It’s been roughly a year since Hurricane Maria — the tenth-most intense Atlantic hurricane on record — devastated the island of Puerto Rico. The storm killed more than 2,900 people, left millions of homes and businesses without power, and caused an estimated $8 billion in damage. It’s the worst natural disaster on record in Puerto Rico’s history.

San Juan-based Wovenware, a 15-year-old software engineering company, was on the front lines. CEO and founder Christian G. González described the recovery effort as “ongoing.”

“We are still living with its effects,” he said, “from an unstable power grid that needs to be redesigned from the ground up to a collective sense of PTSD that compels us to buy excessive amounts of water and fuel whenever a new storm forms in the Atlantic Ocean.”

Another, less-reported consequence of Hurricane Maria is an explosion of disease-carrying mosquitoes brought on by stagnant water. (The mosquitoes themselves don’t cause disease; rather, they pick up diseases from infected blood and spread them through bites.) Two years ago, Puerto Rico registered 38,058 confirmed cases of Zika, dengue, and chikungunya.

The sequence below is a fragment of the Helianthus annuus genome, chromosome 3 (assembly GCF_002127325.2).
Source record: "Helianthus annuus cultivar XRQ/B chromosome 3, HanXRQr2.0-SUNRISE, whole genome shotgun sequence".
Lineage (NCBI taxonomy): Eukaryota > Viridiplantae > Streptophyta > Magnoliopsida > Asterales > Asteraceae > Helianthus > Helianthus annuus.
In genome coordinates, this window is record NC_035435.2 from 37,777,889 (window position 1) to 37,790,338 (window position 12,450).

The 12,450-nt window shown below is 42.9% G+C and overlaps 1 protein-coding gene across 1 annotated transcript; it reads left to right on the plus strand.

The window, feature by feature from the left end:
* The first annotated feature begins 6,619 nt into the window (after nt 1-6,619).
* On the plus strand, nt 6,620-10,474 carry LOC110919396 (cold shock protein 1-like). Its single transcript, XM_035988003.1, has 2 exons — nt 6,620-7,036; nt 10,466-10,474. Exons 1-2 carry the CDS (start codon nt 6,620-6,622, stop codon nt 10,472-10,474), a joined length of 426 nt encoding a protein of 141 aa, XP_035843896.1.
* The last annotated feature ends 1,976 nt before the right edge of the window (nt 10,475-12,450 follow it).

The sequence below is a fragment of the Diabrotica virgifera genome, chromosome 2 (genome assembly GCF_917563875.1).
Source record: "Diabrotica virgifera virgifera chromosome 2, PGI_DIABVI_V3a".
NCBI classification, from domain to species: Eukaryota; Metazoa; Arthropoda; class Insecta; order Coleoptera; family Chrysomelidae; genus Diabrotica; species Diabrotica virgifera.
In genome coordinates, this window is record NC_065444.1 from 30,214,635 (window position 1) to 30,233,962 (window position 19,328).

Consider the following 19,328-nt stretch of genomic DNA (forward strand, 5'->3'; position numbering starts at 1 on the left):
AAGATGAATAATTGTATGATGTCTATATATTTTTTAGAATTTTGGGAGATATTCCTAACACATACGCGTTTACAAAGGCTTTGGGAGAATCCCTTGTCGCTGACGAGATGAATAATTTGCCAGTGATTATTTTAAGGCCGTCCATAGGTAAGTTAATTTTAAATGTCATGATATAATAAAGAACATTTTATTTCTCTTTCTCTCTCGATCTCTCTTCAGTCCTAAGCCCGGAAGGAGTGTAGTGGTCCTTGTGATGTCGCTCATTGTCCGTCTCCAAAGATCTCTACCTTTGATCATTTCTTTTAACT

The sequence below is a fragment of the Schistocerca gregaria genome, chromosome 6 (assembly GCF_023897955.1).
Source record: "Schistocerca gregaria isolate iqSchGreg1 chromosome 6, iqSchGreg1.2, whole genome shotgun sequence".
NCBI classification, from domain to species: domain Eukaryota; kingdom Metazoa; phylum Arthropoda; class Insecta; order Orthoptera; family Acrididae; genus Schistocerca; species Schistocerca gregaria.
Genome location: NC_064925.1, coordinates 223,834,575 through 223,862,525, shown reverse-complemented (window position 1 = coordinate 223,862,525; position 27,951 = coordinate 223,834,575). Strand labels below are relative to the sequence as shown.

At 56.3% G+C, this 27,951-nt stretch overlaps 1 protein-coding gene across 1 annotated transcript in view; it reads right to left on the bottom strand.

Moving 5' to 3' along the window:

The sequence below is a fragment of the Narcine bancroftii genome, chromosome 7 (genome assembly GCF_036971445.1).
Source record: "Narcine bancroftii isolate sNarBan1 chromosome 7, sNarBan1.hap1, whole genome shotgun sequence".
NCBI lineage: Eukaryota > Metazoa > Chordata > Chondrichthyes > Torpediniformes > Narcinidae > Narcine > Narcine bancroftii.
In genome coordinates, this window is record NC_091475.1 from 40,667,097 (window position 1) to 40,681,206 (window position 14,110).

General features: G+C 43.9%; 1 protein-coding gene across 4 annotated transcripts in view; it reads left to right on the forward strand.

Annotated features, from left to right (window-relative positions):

The Puerto Rico Science, Technology and Research Trust — a San Juan-based nonprofit organization that aims to foster growth in the island’s tech sector — in 2016 won a $50 million grant from the Centers for Disease Control and Prevention (CDC) to combat the spread of mosquitos on the island, with the goal of learning why a number of species have developed immunities to FDA-approved adulticides and larvicides.

But monitoring, testing, and…

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